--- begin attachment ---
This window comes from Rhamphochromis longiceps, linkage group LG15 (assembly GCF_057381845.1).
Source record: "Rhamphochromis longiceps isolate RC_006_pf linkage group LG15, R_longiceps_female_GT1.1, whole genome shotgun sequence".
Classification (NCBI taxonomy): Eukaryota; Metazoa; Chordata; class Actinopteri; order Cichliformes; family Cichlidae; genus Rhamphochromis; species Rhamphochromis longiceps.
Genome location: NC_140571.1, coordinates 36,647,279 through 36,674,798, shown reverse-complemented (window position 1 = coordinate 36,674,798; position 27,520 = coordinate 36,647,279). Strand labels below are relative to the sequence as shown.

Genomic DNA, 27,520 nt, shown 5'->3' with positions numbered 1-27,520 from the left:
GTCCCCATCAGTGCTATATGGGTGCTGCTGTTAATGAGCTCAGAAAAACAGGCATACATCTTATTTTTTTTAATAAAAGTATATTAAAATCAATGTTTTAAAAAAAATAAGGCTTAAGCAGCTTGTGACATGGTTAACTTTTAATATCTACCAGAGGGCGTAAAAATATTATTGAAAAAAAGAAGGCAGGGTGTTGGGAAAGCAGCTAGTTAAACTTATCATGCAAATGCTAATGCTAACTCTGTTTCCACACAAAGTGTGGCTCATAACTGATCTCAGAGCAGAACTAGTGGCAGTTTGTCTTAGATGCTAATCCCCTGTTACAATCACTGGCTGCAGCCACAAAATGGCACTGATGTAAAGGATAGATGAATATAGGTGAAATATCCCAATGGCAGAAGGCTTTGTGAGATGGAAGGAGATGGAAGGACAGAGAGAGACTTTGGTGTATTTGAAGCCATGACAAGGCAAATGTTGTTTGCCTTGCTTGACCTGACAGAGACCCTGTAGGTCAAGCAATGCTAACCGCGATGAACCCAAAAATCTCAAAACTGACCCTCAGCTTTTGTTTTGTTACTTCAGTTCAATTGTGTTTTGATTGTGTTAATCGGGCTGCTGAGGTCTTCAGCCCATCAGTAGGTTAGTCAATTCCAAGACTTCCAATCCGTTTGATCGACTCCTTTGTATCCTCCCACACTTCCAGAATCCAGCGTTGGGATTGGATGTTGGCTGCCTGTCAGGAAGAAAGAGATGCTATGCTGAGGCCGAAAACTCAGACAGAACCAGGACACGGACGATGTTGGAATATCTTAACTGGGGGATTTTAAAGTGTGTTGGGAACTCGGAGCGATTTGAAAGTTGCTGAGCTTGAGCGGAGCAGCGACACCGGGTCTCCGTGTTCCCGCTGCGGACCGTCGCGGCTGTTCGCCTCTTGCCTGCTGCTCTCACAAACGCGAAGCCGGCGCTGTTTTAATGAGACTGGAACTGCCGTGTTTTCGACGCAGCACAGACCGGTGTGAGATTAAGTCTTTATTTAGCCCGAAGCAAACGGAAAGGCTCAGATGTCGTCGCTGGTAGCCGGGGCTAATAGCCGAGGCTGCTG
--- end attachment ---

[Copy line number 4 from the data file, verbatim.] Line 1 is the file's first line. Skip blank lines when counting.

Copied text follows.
Genome location: NC_140571.1, coordinates 36,647,279 through 36,674,798, shown reverse-complemented (window position 1 = coordinate 36,674,798; position 27,520 = coordinate 36,647,279). Strand labels below are relative to the sequence as shown.